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Tip of the Day
Home » Tip Bank » C++
Language: C++
Expertise: Intermediate
Apr 30, 2001



Building the Right Environment to Support AI, Machine Learning and Deep Learning

Calling a Function Through a Pointer

The common way of calling a function through a pointer is using the pointer as if it were a function. In other words, if p is a pointer to a function called f:
int f(int n)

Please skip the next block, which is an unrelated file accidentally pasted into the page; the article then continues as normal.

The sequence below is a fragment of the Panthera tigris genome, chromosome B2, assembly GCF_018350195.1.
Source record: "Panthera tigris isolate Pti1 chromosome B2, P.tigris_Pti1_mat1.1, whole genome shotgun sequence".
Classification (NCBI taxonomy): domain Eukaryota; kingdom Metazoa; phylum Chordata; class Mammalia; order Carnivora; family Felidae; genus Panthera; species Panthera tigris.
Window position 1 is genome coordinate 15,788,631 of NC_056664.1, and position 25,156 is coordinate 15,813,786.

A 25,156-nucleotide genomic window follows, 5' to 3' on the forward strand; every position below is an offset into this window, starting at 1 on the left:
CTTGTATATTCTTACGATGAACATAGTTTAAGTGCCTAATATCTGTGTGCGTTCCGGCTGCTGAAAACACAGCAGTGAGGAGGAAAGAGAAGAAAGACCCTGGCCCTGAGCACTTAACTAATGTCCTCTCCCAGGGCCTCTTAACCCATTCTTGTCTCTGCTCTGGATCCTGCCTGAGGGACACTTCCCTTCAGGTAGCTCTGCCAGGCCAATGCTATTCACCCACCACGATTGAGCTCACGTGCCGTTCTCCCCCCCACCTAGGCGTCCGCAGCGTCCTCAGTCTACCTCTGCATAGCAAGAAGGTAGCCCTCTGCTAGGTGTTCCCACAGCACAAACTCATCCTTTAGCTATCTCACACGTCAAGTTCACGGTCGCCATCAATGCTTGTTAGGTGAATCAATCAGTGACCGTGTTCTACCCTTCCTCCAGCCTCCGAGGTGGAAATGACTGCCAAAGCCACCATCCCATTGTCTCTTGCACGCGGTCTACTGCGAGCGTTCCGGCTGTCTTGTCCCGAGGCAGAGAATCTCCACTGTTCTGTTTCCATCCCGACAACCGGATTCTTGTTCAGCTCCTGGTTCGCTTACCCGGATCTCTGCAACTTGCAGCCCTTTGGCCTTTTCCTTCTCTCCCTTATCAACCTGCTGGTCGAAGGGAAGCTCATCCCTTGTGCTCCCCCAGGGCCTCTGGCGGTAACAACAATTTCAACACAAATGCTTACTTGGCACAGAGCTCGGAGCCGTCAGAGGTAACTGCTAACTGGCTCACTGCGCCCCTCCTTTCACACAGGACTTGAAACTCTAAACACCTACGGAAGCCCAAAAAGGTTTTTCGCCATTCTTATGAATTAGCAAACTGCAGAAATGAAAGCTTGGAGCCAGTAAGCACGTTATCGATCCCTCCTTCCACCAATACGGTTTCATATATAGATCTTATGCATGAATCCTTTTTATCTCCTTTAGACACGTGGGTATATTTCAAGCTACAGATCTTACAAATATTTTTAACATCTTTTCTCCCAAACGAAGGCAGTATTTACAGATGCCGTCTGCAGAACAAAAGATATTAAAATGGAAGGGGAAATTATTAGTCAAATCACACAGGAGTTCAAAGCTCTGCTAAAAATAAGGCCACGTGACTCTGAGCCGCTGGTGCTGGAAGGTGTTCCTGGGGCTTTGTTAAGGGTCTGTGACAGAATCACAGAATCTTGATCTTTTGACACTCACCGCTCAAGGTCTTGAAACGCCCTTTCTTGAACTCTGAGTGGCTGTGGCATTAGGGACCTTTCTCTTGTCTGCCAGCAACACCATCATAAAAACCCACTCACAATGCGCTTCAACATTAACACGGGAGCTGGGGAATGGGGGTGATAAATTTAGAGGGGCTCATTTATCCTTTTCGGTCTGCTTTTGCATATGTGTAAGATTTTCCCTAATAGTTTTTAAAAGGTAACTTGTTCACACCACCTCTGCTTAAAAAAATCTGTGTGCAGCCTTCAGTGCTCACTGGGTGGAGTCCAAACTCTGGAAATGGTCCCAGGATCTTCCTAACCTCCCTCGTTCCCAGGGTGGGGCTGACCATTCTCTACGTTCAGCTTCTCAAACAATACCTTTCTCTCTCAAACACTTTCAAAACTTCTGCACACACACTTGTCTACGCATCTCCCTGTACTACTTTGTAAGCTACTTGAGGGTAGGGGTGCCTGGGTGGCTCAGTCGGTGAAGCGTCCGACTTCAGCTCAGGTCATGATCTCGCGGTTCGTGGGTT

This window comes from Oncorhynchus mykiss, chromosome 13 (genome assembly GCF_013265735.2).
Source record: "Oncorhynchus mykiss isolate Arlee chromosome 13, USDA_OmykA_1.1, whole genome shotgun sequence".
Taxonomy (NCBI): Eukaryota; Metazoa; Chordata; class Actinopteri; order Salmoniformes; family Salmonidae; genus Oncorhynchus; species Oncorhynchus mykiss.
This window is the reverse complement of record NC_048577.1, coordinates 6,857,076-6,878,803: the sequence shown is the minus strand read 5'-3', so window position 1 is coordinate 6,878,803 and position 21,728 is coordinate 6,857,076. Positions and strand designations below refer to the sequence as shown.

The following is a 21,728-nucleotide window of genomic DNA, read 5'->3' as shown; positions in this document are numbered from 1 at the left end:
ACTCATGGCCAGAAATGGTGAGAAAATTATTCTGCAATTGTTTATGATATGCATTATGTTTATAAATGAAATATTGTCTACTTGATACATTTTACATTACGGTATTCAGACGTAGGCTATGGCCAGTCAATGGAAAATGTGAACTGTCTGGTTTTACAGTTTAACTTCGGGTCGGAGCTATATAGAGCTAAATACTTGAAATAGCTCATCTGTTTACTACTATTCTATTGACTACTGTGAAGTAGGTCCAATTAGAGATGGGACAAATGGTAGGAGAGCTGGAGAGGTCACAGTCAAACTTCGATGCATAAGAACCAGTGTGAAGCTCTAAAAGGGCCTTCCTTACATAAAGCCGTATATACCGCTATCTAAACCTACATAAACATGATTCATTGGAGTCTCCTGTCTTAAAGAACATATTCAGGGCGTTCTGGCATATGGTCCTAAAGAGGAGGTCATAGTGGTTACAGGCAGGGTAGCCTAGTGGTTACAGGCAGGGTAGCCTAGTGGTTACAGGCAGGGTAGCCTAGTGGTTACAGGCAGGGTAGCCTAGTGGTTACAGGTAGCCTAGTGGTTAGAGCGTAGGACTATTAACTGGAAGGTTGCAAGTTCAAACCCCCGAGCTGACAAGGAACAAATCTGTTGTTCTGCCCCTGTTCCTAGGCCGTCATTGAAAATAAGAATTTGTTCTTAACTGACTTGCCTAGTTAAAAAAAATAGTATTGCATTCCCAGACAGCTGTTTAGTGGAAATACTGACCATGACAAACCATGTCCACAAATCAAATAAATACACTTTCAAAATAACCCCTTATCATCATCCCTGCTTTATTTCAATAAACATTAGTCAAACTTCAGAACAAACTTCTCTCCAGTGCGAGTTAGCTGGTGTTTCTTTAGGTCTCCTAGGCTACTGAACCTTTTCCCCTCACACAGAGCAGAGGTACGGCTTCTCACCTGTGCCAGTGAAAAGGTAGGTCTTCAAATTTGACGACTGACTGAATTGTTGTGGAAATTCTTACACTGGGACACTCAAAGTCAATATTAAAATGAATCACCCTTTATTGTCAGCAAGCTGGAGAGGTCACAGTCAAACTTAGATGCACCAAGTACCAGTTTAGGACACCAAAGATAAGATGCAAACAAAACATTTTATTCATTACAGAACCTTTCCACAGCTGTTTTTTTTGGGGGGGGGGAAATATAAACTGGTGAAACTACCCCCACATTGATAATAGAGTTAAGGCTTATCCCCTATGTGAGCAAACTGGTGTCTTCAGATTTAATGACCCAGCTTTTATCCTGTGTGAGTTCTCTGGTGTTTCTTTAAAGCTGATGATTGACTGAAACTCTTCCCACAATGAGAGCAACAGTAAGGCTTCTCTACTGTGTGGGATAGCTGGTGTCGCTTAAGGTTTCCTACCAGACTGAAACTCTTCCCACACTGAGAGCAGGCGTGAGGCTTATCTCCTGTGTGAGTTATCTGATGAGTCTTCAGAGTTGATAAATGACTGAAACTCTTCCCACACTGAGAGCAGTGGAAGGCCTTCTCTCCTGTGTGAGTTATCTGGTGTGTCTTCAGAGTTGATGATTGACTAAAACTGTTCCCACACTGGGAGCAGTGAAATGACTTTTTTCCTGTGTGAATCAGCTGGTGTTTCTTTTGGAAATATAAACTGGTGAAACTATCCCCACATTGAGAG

return n;

int (*p)(int)=f; 

Then there's no syntactic difference between calling f() directly, e.g.,
int m=f(n);

and calling f() through the pointer p:
int m=p(n);

However, it is allowed to use the (*p)(n) to call a function through a pointer:
int m=(*p)(n);

This form was prevalent in pre-standard C and is still permitted today. You shouldn't use it new code. However, it's very common in legacy code so you should be familiar with it.
Danny Kalev
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